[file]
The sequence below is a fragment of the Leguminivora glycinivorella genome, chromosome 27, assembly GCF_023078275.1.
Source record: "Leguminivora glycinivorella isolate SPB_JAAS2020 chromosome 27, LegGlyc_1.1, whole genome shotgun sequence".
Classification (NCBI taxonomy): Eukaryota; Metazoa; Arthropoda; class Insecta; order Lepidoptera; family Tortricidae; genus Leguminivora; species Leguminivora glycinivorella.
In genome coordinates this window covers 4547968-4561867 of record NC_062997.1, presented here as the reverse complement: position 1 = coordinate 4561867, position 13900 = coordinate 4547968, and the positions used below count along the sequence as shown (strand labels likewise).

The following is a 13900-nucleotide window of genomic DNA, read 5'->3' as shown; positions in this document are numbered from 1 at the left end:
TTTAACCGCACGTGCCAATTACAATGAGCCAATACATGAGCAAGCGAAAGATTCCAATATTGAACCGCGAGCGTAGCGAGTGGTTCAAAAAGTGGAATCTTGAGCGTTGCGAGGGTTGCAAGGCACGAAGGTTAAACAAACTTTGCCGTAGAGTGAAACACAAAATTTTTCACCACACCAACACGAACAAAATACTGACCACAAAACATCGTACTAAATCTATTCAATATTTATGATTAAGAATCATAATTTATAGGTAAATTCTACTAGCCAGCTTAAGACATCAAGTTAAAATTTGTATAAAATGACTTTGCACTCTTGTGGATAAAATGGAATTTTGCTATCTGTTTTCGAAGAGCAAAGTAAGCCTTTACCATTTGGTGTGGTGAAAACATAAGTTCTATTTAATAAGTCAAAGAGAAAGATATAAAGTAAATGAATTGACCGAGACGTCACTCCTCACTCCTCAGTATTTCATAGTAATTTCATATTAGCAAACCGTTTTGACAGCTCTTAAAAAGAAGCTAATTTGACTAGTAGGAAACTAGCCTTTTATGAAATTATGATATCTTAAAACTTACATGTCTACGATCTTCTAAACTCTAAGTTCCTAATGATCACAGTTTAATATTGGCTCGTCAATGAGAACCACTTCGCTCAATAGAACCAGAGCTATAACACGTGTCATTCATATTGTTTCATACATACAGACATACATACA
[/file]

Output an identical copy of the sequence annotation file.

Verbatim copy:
The sequence below is a fragment of the Leguminivora glycinivorella genome, chromosome 27, assembly GCF_023078275.1.
Source record: "Leguminivora glycinivorella isolate SPB_JAAS2020 chromosome 27, LegGlyc_1.1, whole genome shotgun sequence".
Classification (NCBI taxonomy): Eukaryota; Metazoa; Arthropoda; class Insecta; order Lepidoptera; family Tortricidae; genus Leguminivora; species Leguminivora glycinivorella.
In genome coordinates this window covers 4547968-4561867 of record NC_062997.1, presented here as the reverse complement: position 1 = coordinate 4561867, position 13900 = coordinate 4547968, and the positions used below count along the sequence as shown (strand labels likewise).

The following is a 13900-nucleotide window of genomic DNA, read 5'->3' as shown; positions in this document are numbered from 1 at the left end:
TTTAACCGCACGTGCCAATTACAATGAGCCAATACATGAGCAAGCGAAAGATTCCAATATTGAACCGCGAGCGTAGCGAGTGGTTCAAAAAGTGGAATCTTGAGCGTTGCGAGGGTTGCAAGGCACGAAGGTTAAACAAACTTTGCCGTAGAGTGAAACACAAAATTTTTCACCACACCAACACGAACAAAATACTGACCACAAAACATCGTACTAAATCTATTCAATATTTATGATTAAGAATCATAATTTATAGGTAAATTCTACTAGCCAGCTTAAGACATCAAGTTAAAATTTGTATAAAATGACTTTGCACTCTTGTGGATAAAATGGAATTTTGCTATCTGTTTTCGAAGAGCAAAGTAAGCCTTTACCATTTGGTGTGGTGAAAACATAAGTTCTATTTAATAAGTCAAAGAGAAAGATATAAAGTAAATGAATTGACCGAGACGTCACTCCTCACTCCTCAGTATTTCATAGTAATTTCATATTAGCAAACCGTTTTGACAGCTCTTAAAAAGAAGCTAATTTGACTAGTAGGAAACTAGCCTTTTATGAAATTATGATATCTTAAAACTTACATGTCTACGATCTTCTAAACTCTAAGTTCCTAATGATCACAGTTTAATATTGGCTCGTCAATGAGAACCACTTCGCTCAATAGAACCAGAGCTATAACACGTGTCATTCATATTGTTTCATACATACAGACATACATACA